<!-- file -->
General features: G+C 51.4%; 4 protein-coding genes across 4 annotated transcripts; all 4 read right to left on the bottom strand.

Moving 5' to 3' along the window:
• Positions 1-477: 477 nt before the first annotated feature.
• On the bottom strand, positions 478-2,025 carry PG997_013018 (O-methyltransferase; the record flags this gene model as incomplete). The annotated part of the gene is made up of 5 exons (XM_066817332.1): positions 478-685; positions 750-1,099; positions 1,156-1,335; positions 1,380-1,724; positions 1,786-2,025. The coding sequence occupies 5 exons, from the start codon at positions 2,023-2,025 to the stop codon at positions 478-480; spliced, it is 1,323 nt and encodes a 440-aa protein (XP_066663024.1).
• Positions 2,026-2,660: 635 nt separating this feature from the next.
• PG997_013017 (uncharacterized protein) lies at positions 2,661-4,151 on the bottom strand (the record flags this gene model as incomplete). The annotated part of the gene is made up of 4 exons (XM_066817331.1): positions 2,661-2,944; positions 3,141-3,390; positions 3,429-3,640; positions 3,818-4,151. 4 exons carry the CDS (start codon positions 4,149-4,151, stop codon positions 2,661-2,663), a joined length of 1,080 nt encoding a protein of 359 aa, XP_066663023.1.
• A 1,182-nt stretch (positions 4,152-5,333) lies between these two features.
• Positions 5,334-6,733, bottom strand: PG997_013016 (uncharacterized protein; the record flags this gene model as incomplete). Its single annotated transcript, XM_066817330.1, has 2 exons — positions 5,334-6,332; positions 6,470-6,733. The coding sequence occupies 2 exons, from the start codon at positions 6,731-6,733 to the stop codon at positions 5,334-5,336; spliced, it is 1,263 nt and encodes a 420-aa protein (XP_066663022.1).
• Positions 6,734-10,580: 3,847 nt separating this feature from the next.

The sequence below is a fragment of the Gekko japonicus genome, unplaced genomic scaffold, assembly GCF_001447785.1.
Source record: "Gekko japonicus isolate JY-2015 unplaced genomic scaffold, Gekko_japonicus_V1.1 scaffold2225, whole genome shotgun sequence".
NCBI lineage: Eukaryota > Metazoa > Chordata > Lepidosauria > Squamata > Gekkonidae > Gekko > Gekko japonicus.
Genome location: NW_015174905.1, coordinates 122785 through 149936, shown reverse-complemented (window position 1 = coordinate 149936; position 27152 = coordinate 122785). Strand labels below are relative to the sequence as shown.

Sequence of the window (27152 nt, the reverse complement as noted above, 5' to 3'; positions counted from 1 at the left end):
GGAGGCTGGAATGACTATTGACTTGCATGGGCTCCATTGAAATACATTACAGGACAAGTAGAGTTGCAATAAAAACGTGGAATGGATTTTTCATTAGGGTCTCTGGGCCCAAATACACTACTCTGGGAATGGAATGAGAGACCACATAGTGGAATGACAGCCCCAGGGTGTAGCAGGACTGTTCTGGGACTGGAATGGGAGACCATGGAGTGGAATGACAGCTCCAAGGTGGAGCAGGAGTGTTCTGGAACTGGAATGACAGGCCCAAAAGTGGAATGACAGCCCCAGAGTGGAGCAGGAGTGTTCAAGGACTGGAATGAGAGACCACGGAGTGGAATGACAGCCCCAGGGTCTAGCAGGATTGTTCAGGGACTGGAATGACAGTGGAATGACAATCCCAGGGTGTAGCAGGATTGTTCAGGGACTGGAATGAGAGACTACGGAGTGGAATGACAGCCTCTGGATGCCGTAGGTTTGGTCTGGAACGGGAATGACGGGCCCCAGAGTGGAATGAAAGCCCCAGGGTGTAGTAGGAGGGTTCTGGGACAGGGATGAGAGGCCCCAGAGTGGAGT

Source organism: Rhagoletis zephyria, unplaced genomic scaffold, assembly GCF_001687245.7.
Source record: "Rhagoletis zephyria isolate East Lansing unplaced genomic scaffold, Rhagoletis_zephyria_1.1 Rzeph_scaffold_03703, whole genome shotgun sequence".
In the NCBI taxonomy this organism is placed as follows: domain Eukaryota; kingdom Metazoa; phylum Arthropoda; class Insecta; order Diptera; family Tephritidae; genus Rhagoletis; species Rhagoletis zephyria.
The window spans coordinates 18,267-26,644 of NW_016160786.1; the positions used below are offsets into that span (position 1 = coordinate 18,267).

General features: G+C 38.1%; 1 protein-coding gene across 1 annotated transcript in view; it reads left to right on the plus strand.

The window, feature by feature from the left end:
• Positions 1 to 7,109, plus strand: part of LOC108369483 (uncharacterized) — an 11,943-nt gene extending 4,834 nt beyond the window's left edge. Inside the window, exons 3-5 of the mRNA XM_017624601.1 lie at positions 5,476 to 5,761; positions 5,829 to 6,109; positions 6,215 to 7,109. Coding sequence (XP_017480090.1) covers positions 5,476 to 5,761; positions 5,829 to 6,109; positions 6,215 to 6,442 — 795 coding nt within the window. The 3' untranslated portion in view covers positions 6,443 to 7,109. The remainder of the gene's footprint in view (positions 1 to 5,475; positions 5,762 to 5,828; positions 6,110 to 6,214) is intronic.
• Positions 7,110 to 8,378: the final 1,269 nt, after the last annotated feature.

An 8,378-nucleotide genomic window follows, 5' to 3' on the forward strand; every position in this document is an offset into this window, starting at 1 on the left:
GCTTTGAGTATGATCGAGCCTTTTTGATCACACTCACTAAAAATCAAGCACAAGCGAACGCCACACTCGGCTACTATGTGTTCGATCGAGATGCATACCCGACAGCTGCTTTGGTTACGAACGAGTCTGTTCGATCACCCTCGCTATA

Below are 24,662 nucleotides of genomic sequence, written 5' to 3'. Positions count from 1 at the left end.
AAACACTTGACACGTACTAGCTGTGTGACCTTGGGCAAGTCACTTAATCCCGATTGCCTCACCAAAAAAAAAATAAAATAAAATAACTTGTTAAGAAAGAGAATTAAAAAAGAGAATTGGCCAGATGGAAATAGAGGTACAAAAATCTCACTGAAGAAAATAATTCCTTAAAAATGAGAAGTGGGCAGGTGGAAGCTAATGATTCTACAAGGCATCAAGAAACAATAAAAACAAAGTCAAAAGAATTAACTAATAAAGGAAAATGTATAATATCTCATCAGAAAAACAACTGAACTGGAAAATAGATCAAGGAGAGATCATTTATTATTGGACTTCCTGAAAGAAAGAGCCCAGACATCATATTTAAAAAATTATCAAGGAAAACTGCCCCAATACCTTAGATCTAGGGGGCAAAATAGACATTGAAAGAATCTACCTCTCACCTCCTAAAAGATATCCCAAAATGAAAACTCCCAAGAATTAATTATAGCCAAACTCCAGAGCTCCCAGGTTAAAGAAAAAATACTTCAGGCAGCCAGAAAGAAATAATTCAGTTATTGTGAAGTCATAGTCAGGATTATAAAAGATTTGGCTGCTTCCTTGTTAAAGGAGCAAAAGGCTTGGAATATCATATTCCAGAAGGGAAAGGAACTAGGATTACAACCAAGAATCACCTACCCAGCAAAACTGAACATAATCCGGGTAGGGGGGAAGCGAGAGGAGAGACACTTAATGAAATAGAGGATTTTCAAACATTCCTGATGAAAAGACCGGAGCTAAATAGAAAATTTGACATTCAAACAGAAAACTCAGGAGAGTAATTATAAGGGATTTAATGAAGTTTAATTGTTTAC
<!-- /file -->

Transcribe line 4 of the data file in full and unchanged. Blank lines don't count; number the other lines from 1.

• On the bottom strand, positions 478-2,025 carry PG997_013018 (O-methyltransferase; the record flags this gene model as incomplete). The annotated part of the gene is made up of 5 exons (XM_066817332.1): positions 478-685; positions 750-1,099; positions 1,156-1,335; positions 1,380-1,724; positions 1,786-2,025. The coding sequence occupies 5 exons, from the start codon at positions 2,023-2,025 to the stop codon at positions 478-480; spliced, it is 1,323 nt and encodes a 440-aa protein (XP_066663024.1).